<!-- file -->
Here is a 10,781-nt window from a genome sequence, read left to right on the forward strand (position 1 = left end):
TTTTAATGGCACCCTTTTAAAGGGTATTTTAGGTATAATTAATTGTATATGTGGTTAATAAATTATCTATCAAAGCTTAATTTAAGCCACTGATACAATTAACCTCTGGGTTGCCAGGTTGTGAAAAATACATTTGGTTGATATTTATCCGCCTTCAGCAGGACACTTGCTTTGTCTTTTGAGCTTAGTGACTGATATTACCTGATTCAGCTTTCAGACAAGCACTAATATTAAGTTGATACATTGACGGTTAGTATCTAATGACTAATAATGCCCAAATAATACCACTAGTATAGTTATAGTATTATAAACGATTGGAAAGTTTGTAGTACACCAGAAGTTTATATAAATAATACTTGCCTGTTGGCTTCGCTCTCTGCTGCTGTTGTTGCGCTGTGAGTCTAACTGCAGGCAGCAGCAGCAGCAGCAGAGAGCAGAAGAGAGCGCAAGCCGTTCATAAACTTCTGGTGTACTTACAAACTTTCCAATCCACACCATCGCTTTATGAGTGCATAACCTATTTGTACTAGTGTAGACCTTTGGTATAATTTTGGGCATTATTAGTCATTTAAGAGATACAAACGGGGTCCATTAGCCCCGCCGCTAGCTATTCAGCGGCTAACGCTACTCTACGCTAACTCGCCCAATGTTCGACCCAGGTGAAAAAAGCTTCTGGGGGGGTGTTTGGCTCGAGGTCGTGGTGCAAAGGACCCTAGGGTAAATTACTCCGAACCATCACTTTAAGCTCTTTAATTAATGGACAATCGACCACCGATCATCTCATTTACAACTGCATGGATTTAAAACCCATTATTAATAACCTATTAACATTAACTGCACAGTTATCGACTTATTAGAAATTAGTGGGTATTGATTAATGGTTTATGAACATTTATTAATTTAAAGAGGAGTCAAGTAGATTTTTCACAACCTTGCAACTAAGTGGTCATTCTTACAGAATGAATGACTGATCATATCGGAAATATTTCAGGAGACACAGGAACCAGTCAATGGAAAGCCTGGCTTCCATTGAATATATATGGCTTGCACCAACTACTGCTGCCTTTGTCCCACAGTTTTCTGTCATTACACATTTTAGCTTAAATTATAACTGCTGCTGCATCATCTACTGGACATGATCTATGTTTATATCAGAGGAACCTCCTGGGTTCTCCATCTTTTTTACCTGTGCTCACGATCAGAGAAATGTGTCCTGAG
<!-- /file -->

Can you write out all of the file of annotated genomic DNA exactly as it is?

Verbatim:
Here is a 10,781-nt window from a genome sequence, read left to right on the forward strand (position 1 = left end):
TTTTAATGGCACCCTTTTAAAGGGTATTTTAGGTATAATTAATTGTATATGTGGTTAATAAATTATCTATCAAAGCTTAATTTAAGCCACTGATACAATTAACCTCTGGGTTGCCAGGTTGTGAAAAATACATTTGGTTGATATTTATCCGCCTTCAGCAGGACACTTGCTTTGTCTTTTGAGCTTAGTGACTGATATTACCTGATTCAGCTTTCAGACAAGCACTAATATTAAGTTGATACATTGACGGTTAGTATCTAATGACTAATAATGCCCAAATAATACCACTAGTATAGTTATAGTATTATAAACGATTGGAAAGTTTGTAGTACACCAGAAGTTTATATAAATAATACTTGCCTGTTGGCTTCGCTCTCTGCTGCTGTTGTTGCGCTGTGAGTCTAACTGCAGGCAGCAGCAGCAGCAGCAGAGAGCAGAAGAGAGCGCAAGCCGTTCATAAACTTCTGGTGTACTTACAAACTTTCCAATCCACACCATCGCTTTATGAGTGCATAACCTATTTGTACTAGTGTAGACCTTTGGTATAATTTTGGGCATTATTAGTCATTTAAGAGATACAAACGGGGTCCATTAGCCCCGCCGCTAGCTATTCAGCGGCTAACGCTACTCTACGCTAACTCGCCCAATGTTCGACCCAGGTGAAAAAAGCTTCTGGGGGGGTGTTTGGCTCGAGGTCGTGGTGCAAAGGACCCTAGGGTAAATTACTCCGAACCATCACTTTAAGCTCTTTAATTAATGGACAATCGACCACCGATCATCTCATTTACAACTGCATGGATTTAAAACCCATTATTAATAACCTATTAACATTAACTGCACAGTTATCGACTTATTAGAAATTAGTGGGTATTGATTAATGGTTTATGAACATTTATTAATTTAAAGAGGAGTCAAGTAGATTTTTCACAACCTTGCAACTAAGTGGTCATTCTTACAGAATGAATGACTGATCATATCGGAAATATTTCAGGAGACACAGGAACCAGTCAATGGAAAGCCTGGCTTCCATTGAATATATATGGCTTGCACCAACTACTGCTGCCTTTGTCCCACAGTTTTCTGTCATTACACATTTTAGCTTAAATTATAACTGCTGCTGCATCATCTACTGGACATGATCTATGTTTATATCAGAGGAACCTCCTGGGTTCTCCATCTTTTTTACCTGTGCTCACGATCAGAGAAATGTGTCCTGAG